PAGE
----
in his claims by student members of
the board and a motion authorizing
him to introduce speakers was intro-
At the same time a -motion to ap-
point student members to the lecture
committee was introduced. It pro-
vided that the students should have
the same number and same votes in the
committee as the faculty. In the past
the selection of numbers for the lec-
ture course has been entirely in the
hands of a faculty committee. The
motion will be held until the investi-
gation committee makes its report
back to the Board.
Albert E. Sawyer, '27L, student bus-
iness manager, made a proposal at
the meeting yesterday that the adver-
tising system of the body be changed.
He advocated more use of the mails
as an advertising medium, and told
of new filing systems that have been
put into use this year to promote
more efficiency. In advancing his
proposals he said, "Let us .make the
organization an institution rather than
a theatrical competing body".
Glee Club Will
Give Concert At
Ypsilanti Tonight

(By Associated Press)
two Americans were passengers
on the Guadajara-Mexico City
passenger train which was held
up Sunday night by bandits
who murdered at least 50 per-
sons. They were G. N. Win-
kott, of- Berryville, Virginia,
representative of the Buick Mot-
or company and a mining man
named Russel from Pachuca.
Both were robbed of all their
belongings but were not harm-
Mr. Winkott reached Mexico
City today bringing the first eye
witnesses account of the affair.
He said all male passengers in
the Pullman were lined up out-
side the train and were robbed,
but were not hurt physically.
The women passengerssin the
Pullman were not molested.

Amy Loomis, director of Masques If
and the Junior Girls' play, is cast inI o
the title-role; of the Empress, and 1
Robert Henderson, '26, plays the Prime!t
Minister Patiomkin. Other roles are, r


Clyde Leavitt Will Give Lecture OnI
"The Forest Situationc
In Canada"'
Clyde Leavitt, '04, chief fire inspec-
tor of the board of railway commis-P
sioners for Canada, will speak at 4:15 t
o'clock this afternoon in Natural Sci-
ence auditorium on "The Forest Sit-r
uation in Canada." Mr. Leavitt grad-I
uated from the University with the
first forestry class, and has sinceZ
been engaged in forestry work, both
in the United States and Canada. Y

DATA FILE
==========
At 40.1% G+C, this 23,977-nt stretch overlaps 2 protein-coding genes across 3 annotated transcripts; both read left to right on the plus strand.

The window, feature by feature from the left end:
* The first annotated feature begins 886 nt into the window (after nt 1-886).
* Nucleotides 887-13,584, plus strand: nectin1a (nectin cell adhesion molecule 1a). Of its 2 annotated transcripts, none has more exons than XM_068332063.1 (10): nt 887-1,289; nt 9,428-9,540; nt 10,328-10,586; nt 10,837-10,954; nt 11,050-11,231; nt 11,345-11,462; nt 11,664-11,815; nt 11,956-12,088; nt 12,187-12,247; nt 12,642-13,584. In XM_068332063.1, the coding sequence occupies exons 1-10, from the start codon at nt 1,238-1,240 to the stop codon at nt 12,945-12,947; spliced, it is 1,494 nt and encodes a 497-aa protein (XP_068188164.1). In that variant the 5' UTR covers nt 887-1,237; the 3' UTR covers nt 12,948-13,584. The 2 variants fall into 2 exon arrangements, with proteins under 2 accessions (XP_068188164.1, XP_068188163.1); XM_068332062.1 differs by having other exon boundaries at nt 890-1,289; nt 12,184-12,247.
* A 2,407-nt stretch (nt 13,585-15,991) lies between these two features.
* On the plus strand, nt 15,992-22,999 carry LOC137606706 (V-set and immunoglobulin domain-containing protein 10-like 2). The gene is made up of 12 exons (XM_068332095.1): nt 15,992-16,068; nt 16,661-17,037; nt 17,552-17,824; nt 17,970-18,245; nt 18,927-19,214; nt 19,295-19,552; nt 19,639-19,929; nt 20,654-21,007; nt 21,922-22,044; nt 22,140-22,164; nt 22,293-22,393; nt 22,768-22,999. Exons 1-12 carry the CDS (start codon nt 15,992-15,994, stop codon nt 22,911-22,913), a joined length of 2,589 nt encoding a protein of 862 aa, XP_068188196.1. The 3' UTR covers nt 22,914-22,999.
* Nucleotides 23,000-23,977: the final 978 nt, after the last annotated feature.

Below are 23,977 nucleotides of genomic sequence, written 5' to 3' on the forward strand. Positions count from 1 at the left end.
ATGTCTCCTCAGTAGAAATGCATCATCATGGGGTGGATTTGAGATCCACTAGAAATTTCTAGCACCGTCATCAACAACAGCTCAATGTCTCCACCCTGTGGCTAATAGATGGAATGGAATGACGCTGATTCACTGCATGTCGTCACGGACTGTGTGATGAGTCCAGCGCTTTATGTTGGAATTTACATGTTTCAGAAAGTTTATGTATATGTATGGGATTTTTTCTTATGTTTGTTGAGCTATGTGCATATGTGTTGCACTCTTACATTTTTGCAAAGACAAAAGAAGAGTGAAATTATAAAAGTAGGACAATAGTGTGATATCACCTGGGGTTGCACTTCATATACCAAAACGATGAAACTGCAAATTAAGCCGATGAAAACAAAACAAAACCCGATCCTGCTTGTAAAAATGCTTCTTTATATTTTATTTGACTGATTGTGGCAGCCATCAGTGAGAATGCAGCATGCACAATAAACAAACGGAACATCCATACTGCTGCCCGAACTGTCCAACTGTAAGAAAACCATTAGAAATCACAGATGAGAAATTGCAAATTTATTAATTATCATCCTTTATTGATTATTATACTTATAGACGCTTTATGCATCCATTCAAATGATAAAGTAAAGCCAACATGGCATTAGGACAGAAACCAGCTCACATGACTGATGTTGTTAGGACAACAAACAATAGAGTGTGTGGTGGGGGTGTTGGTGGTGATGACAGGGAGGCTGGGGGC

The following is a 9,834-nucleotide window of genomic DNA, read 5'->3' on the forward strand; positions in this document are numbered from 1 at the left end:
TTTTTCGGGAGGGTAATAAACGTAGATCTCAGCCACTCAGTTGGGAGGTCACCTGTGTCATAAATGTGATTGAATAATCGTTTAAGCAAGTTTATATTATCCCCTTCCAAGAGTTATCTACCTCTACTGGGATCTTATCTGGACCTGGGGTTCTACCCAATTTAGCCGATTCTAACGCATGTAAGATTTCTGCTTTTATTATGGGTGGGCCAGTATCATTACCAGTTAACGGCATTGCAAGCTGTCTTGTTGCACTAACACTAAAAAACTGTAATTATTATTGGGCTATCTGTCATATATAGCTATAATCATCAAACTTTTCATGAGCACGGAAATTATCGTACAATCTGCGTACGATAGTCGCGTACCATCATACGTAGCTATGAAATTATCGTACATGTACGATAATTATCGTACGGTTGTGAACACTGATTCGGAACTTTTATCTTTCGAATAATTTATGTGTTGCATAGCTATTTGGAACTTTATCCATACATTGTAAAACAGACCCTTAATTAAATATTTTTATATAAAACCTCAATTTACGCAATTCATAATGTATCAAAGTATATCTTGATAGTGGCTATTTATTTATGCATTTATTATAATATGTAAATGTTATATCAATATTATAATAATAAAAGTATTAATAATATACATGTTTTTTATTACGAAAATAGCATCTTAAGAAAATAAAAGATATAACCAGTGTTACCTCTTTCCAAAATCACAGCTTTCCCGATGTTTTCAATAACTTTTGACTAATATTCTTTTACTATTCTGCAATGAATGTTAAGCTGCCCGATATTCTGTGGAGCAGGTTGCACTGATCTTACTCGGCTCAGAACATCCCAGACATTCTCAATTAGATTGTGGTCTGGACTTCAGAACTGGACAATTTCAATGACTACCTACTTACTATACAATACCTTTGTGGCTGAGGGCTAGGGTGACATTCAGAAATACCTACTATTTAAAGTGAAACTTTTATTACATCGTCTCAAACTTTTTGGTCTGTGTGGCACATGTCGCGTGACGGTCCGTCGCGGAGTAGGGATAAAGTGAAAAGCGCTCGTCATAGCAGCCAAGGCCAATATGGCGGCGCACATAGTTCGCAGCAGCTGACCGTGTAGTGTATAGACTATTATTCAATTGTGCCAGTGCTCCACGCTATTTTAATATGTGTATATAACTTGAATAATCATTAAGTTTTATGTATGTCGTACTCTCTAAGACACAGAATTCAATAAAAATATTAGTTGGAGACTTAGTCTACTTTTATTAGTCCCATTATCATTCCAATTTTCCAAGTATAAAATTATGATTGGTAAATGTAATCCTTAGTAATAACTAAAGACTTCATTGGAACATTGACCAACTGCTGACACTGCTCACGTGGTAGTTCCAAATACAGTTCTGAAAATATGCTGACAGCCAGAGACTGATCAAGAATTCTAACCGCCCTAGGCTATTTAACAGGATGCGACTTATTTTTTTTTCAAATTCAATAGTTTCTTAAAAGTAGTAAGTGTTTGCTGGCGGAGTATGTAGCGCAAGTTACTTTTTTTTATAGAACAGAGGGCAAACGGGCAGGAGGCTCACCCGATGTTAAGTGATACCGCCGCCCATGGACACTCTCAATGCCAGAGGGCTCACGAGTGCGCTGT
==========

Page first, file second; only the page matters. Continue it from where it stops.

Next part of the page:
Entering the United States serviceE
in July, 1904, he remained there until
1912, during which time he had ex-
tensive experience in field and ad-I
mninistrative work. In 1912, he ac-
cepted an offer from the Canadian
government as chief forester for the1
commission of conservation for Cana-t
da. When the conservation commis-
sion was'discontinued in 1921, he was
transferred to the board of railway
commissioners with headquarters at -
In 1920, he was sent to London, as
the delegate from Canadia to the Brit-
ish Empire Forestry conference, visit-
ing forests in England and Scotland,
and making a side trip to the Vosges
mountains in France to inspect the,
forestry operations of the French gov-
Mr. Leavitt is a native of Michigan.
Charges Against
o. S. U. Faculty
Prove Groundless
COLUMBUS, 0., Jan. 11.-Investiga-
tions of alleged liquor law violations
and communistic activities among the
Ohio State unversity faculty and stu-
dents today lost itself in a maze of
vague rumors.
. S. A. Propst, deputy state prohibi-
tion enforcement officer, star witnesse
before the University investigating
committee admitted before the hear-
ing that with the exception of Dadney{
Horton, former instructor at the uni-
versity, he never has known of a
member of the university faculty or
. student body who has violated the
prohibition laws.
It was Propst's report, following ar-
rest of Horton a month ago, for li-I
quor law violations, that alleged drink-

ternoon to the Mimes theatre box- By Joseph Kruger,
fice where they will be on sale from Sports Editor
to 5:30 o'clock and 7 to 8 o'clock Michigan's Varsity basketball five
oday and tomorrow. All seats are still in the experimental stage, but
eserved and priced at 50 cents. showing considerable improvement,